With time, change is inevitable. Due to the natural aging process, this universal truth applies to your physical health and, unfortunately, the health of your spine.
Age-related changes to the spine make older adults more prone to a variety of back problems. This article will discuss these prevalent spinal tissues and what can be done to resolve them.
How Does The Spine Change With Age?
You likely know that people tend to shrink as they get older. But, do you know why this occurs?
While multiple factors can contribute to getting shorter with age, one of the key culprits is shrinking spinal discs. The aging process causes the discs that cushion the vertebrae of the spine to dry out. These discs are located in between each vertebra, so as they dry out and become thinner, the entire spine loses height.
Additionally, aging leads to wear and tear on the cartilage of the spine. Cartilage is a type of connective tissue that protects your joints from damage due to impact and friction. When the cartilage in the spinal joints starts to break down, it can cause pain and stiffness, among other symptoms.
The natural aging process can also lead to thickened bony and soft tissue in the spinal canal. This excess tissue can encroach and even press on spinal nerves, often leading to pain and neurological symptoms.
These age-related spinal changes can increase your risk of developing spinal conditions in older age.
What Are The Most Common Back Issues Among Older Adults?
Lower back pain is the most prevalent health issue that causes pain and disability in older adults. In some cases, this pain may only linger for a few days or weeks and resolve with at-home therapies. In other cases, however, lower back pain can become chronic.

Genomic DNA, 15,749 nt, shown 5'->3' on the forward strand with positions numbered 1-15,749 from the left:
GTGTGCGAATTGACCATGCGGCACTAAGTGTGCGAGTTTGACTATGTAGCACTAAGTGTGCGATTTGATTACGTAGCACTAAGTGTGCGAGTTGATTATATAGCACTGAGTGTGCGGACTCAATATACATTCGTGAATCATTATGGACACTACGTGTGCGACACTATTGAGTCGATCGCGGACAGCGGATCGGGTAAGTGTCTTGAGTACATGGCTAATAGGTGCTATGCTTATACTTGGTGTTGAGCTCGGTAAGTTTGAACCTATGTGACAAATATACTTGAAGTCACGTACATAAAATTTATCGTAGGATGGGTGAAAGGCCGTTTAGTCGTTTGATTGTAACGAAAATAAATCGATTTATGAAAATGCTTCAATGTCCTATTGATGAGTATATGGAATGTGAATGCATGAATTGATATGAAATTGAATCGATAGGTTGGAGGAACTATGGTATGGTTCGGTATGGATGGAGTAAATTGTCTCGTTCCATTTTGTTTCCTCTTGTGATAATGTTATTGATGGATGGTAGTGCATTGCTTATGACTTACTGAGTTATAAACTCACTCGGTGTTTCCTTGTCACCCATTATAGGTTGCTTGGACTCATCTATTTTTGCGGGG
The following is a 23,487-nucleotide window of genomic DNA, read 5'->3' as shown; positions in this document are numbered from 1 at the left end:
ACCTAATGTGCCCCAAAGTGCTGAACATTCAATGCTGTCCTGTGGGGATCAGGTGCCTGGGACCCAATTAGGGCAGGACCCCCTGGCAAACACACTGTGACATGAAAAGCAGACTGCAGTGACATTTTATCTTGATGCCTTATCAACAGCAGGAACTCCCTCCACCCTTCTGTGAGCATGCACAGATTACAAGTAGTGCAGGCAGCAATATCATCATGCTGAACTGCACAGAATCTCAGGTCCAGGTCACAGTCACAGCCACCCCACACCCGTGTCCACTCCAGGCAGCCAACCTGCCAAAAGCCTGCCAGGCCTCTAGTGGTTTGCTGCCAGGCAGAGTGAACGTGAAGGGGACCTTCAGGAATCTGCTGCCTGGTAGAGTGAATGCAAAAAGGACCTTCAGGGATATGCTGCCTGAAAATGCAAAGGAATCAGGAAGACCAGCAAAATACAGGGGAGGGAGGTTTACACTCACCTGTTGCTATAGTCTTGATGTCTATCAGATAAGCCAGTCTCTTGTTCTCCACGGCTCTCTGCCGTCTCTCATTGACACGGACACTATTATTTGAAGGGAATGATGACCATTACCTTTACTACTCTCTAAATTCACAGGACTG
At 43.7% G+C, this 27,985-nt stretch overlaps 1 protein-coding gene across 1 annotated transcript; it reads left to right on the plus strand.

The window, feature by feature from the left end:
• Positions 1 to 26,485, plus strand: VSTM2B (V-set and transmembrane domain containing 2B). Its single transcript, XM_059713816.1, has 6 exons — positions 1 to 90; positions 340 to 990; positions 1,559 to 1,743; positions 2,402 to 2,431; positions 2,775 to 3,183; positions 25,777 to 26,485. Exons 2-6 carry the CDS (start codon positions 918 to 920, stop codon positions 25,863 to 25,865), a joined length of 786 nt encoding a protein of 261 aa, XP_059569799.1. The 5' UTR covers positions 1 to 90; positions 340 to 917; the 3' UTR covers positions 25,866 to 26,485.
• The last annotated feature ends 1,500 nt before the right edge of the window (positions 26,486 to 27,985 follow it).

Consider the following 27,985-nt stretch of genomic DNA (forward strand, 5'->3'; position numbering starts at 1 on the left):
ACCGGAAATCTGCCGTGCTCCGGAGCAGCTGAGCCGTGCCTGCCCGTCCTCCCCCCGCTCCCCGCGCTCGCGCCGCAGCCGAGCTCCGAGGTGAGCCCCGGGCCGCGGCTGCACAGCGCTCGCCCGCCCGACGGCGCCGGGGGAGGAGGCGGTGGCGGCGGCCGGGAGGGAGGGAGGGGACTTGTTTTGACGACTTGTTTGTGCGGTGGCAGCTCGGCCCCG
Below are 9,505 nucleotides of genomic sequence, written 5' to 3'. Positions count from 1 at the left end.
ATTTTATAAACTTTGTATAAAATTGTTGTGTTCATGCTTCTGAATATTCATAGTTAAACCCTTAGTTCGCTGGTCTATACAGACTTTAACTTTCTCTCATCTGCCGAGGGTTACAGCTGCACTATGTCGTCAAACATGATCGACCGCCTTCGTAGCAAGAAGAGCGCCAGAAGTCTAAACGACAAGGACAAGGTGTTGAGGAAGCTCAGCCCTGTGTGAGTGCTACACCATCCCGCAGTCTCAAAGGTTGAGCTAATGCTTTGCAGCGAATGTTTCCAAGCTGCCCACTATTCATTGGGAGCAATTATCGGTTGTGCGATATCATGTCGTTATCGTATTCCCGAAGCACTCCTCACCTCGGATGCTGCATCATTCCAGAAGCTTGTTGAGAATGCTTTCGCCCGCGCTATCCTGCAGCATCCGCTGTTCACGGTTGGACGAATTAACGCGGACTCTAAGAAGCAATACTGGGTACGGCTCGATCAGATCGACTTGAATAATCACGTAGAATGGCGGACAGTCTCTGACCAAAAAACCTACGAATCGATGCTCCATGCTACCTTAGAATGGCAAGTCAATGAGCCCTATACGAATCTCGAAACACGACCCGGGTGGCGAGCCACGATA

Some of the most common causes of chronic lower back pain in older adults include:
Spinal stenosis is one of the most widespread degenerative spine conditions. It typically occurs in individuals over the age of 60, though it develops due to genetic spinal defects in a small percentage of cases.
The spinal canal houses the spinal cord and spinal nerves. Age-related spinal degeneration can cause the open space in the spinal canal to diminish. As a result, soft and bony tissue draws closer to the spinal nerves.
As spinal stenosis becomes more advanced with time, tissue in the spinal canal may start to press on the spinal canal and/or nerves. Known as nerve impingement, this can cause back pain and neurological symptoms including sciatica, numbness, tingling, and/or weakness in the extremities.
Osteoarthritis of The Spine
Osteoarthritis of the spine progresses over time. It causes the cartilage that protects the joints in the spine to break down, often leading to persistent back pain. An estimated 89% of adults aged 65 years or older develop spinal osteoarthritis, making it a predominant cause of lower back pain in older adults.